Hype Cycle for Emerging Technologies reveals to enterprises when to expect disruptive technologies.
Business digitalisation using technologies enabled by IoT and the cloud is five to ten years away, according to forecasts.
Analysts predict that between 2020 and 2025, technologies like IoT, wearables and hybrid cloud will reach a plateau of productivity.
Betsy Burton, VP at Gartner said: "As enterprises continue the journey to becoming digital businesses, identifying and employing the right technologies at the right time will be critical."
Commenting on Gartner’s ‘Hype Cycle for Emerging Technologies, 2015’, Jon Wrennall , CTO at Fujitsu UKI, told CBR: "To ensure organisations make the most of their digital assets, they need to boil down their services to reveal what is relevant and what needs improvement to guarantee efficiency. In doing this, digital is able to transform the way in which businesses work and increase in productivity."
Wrennal added that thanks to the better efficiency and productivity, companies will be able to redirect their efforts into providing better face-to-face services for customers when required.
Jonathan Wilkins, marketing director at European Automation, told CBR that what is particularly interesting is the shrinking timeline of the cycle.
Wilkins said: "It now only takes a few years to develop new technologies to the point where they reach the plateau. We expect this timeline will become shorter and shorter in upcoming years."
As businesses transform into hybrid IT organisations, one area that is drawing focus is hybrid cloud computing. While a number of companies such as Microsoft build partnerships with hybrid cloud functionally in mind, Gartner suggests that it is two to five years until a plateau of productivity is reached.
Well and truly in decline from the peak of the Hype Cycle, hybrid is plummeting into the trough of disillusionment. Analyst firm Kable identified that the allocation of budget for hybrid is set to drop, with private becoming a more preferred option.
According to Andy Soanes, CTO of Bell Integration, businesses are still looking for the sweet spot with hybrid cloud.
Soanes, said: "A business must be able to identify its ‘crown jewels’: those applications where failure, or losing control of data, would have catastrophic consequences. On the other hand, IT should be wary of excessive caution; keeping applications in-house when it no longer benefits the business to do so.
"Losing control of an application, or putting the organisation at risk or failing compliance, is an understandable worry."
The study prompted mixed reactions from tech experts towards the digital revolution and its realistic timeframe of implementation.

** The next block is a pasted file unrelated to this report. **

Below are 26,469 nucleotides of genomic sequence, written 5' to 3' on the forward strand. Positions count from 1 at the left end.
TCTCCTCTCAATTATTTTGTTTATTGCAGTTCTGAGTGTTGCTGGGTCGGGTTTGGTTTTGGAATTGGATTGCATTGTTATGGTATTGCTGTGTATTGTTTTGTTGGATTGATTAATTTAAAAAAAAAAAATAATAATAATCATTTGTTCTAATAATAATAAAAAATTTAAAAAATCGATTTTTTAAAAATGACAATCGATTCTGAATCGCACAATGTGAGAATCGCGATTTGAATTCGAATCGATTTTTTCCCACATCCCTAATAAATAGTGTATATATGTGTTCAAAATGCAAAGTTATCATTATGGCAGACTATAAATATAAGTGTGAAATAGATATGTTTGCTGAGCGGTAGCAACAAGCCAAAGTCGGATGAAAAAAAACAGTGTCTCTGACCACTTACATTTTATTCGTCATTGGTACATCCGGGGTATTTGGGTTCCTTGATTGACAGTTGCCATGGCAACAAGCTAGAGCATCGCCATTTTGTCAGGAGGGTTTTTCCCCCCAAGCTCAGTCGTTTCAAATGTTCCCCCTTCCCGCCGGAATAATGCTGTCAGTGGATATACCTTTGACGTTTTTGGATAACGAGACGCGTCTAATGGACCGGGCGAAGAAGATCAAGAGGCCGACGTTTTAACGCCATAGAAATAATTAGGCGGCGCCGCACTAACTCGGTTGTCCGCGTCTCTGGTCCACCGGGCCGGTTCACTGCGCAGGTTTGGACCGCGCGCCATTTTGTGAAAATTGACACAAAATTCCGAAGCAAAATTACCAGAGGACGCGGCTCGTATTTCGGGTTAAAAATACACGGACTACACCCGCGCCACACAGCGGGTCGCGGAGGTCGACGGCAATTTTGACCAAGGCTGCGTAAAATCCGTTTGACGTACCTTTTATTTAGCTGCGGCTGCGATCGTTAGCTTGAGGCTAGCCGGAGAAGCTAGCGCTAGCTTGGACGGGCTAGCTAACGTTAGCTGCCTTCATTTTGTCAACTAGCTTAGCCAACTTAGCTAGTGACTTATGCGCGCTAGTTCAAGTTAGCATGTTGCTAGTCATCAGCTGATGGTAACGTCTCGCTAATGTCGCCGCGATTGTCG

Dr Rado Kotorov, CIO at Information Builders, told CBR: "The report talks about collaborative working yet, less that 22% of enterprise employees use BI and analytics to make decisions – which means there’s a lot of work to do to achieve this by 2020.
"If a CIO has less than 30% penetration of BI and analytics they’re not providing effective decision support to their operational employees. The biggest push to set businesses up for a successful future transformation is to ‘operationalise’ insights to drive more profits and revenues.
"The industry has to focus on ‘operational’ decision making – more fact-based decision making for frontline employees, partners, suppliers and customers, and CIOs who do not operationalise analytics are only acting as tech support members, and not as business leaders."
Also speaking to CBR, Sukamal Banerjee, EVP for engineering and R&D services at HCL Technologies, said: "Contrary to common perception, the real focus should be on connecting consumer gadgets, such as smartphones and wearables with capital-intensive physical infrastructure or assets.
"Until a large part of these assets is connected to the handheld devices, real benefits of IoT such as improved uptime, efficiency and asset utilisation, cannot be achieved."
Reacting to the wearables trend in businesses’ digitalisation, Tris Simmons, senior product marketing manager EMEA at Netgear told CBR that if organisations are serious about using wearable devices within the workplace, then they need to think about the connectivity.
He added: "It is important to ensure that wireless access points are put in suitable locations to optimise performance across the whole of the building.
"To mitigate any risks, organisations need to ensure they consider the number of devices within the enterprise, rather than the number of workers."
Gartner’s report also revealed that technologies like quantum computing, brain-computer-interface and human augmentation are more than ten years away from reaching a plateau of productivity.
Co-authored by Joao Lima and James Nunns.